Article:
Monday, November 13, 2017

Article About the Deep State - Pretending to Be About Riyaud...,


Independent |  The problem in resource-rich states is that corruption is not marginal to political power, but central to acquiring it and keeping it. Corruption at the top is a form of patronage manipulated by those in charge, to create and reward a network of self-interested loyalists. It is the ruling family and its friends and allies who cherrypick what is profitable: this is as true of Saudi Arabia as it was true of Libya under Gaddafi, Iraq under Saddam Hussein and his successors, or Iraqi Kurdistan that was supposedly different from the rest of the country.

Corruption is a nebulous concept when it comes to states with arbitrary rulers, who can decide – unrestrained by law or democratic process – what is legal and what is illegal. What typifies the politics of oil states is that everybody is trying to plug into the oil revenues in order to get their share of the cake.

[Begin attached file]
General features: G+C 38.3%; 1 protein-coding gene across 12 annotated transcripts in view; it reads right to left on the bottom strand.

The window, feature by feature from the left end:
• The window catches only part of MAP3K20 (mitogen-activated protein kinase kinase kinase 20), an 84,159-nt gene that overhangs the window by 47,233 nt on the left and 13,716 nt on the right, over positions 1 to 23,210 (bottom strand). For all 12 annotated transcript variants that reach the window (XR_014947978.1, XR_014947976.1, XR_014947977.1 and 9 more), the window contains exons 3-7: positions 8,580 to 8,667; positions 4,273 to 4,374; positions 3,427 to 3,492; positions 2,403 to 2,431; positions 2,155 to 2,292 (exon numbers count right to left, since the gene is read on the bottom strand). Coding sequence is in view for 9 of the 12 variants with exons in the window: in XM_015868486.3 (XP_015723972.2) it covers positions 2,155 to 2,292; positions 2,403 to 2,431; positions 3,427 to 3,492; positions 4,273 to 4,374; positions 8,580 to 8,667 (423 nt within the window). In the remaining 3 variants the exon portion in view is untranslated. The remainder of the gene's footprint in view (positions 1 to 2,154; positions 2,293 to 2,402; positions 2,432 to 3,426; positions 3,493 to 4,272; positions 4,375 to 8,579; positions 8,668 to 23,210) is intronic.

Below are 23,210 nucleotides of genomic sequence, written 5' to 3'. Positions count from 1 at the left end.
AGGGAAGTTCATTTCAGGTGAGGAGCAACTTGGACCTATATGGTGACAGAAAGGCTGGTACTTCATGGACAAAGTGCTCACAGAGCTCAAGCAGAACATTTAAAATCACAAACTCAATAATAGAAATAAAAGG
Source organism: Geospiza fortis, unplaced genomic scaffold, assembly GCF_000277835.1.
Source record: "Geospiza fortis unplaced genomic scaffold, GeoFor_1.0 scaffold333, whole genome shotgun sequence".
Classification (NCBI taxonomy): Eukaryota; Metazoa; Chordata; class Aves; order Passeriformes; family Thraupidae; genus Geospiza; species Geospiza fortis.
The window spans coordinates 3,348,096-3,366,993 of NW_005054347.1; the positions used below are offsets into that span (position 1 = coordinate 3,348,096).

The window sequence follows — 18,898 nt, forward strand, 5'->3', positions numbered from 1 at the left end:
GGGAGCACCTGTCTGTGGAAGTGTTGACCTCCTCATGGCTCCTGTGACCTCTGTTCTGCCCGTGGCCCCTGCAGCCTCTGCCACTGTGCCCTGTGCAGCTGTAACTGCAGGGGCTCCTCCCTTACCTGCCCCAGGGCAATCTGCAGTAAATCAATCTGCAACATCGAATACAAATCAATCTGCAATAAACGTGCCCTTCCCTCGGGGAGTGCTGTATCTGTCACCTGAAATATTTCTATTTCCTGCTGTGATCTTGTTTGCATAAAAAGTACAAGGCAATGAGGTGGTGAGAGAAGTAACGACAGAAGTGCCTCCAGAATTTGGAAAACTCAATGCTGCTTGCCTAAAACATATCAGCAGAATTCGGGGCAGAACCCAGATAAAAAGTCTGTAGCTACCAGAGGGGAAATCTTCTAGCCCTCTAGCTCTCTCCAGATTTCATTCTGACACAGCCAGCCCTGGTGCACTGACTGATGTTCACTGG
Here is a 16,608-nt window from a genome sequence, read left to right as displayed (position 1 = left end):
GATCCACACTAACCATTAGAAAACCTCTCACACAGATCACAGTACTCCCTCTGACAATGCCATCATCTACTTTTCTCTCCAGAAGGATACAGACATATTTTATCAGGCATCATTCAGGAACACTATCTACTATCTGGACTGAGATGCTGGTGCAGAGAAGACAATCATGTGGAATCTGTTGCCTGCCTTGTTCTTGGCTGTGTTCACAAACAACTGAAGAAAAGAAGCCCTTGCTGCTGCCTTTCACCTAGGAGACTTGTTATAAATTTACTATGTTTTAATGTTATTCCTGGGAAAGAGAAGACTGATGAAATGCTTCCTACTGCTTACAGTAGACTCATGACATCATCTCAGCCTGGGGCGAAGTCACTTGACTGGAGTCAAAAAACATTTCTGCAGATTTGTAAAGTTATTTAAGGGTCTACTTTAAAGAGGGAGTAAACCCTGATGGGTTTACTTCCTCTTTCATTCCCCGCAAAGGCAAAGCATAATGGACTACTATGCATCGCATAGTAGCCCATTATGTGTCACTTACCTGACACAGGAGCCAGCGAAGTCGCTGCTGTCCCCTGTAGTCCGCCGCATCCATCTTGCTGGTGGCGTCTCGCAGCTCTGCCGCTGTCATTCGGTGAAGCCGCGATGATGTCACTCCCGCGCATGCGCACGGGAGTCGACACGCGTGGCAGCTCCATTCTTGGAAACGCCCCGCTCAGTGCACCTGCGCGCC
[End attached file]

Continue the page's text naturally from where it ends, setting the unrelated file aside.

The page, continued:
This is true at the top, but the same is the case of the rest of the population, or at least a large and favoured section of it. The Iraqi government pays $4bn a month to about seven million state employees and pensioners. These may or may not do productive work, but it would be politically risky to fire them because they are the base support of the regime in power.

Anti-corruption drives don’t work, because if they are at all serious, they soon begin to cut into the very roots of political power by touching the “untouchables”. At this point principled anti-corruption campaigners will find themselves in serious trouble and may have to flee the country, while the less-principled ones will become a feared weapon to be used against anybody whom the government wants to target.

A further consequence of the traditional anti-corruption drive is that it can paralyse government activities in general. This is because all officials, corrupt and incorrupt alike, know that they are vulnerable to investigation. “The safest course for them is to take no decision and sign no document which might be used or misused against them,” a frustrated American businessman told me in Baghdad some years ago. He added that it was only those so politically powerful that they did not have to fear legal sanctions who would take decisions – and such people were often the most corrupt of all.